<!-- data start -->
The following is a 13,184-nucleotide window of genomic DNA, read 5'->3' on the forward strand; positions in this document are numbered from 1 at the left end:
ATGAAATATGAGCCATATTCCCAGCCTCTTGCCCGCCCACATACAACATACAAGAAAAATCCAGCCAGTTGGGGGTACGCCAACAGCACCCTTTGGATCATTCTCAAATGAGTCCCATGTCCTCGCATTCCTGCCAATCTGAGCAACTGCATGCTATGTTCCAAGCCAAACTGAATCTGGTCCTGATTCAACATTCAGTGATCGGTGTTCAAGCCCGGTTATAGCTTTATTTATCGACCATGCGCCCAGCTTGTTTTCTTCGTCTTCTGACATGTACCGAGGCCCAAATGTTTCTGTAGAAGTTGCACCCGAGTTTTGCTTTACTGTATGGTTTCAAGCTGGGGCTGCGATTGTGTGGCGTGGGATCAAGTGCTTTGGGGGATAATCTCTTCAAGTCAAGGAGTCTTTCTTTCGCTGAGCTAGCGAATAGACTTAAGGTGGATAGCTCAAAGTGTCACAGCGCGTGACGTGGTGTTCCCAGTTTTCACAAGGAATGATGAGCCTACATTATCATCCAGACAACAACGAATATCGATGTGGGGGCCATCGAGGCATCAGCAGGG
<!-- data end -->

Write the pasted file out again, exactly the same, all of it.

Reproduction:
The following is a 13,184-nucleotide window of genomic DNA, read 5'->3' on the forward strand; positions in this document are numbered from 1 at the left end:
ATGAAATATGAGCCATATTCCCAGCCTCTTGCCCGCCCACATACAACATACAAGAAAAATCCAGCCAGTTGGGGGTACGCCAACAGCACCCTTTGGATCATTCTCAAATGAGTCCCATGTCCTCGCATTCCTGCCAATCTGAGCAACTGCATGCTATGTTCCAAGCCAAACTGAATCTGGTCCTGATTCAACATTCAGTGATCGGTGTTCAAGCCCGGTTATAGCTTTATTTATCGACCATGCGCCCAGCTTGTTTTCTTCGTCTTCTGACATGTACCGAGGCCCAAATGTTTCTGTAGAAGTTGCACCCGAGTTTTGCTTTACTGTATGGTTTCAAGCTGGGGCTGCGATTGTGTGGCGTGGGATCAAGTGCTTTGGGGGATAATCTCTTCAAGTCAAGGAGTCTTTCTTTCGCTGAGCTAGCGAATAGACTTAAGGTGGATAGCTCAAAGTGTCACAGCGCGTGACGTGGTGTTCCCAGTTTTCACAAGGAATGATGAGCCTACATTATCATCCAGACAACAACGAATATCGATGTGGGGGCCATCGAGGCATCAGCAGGG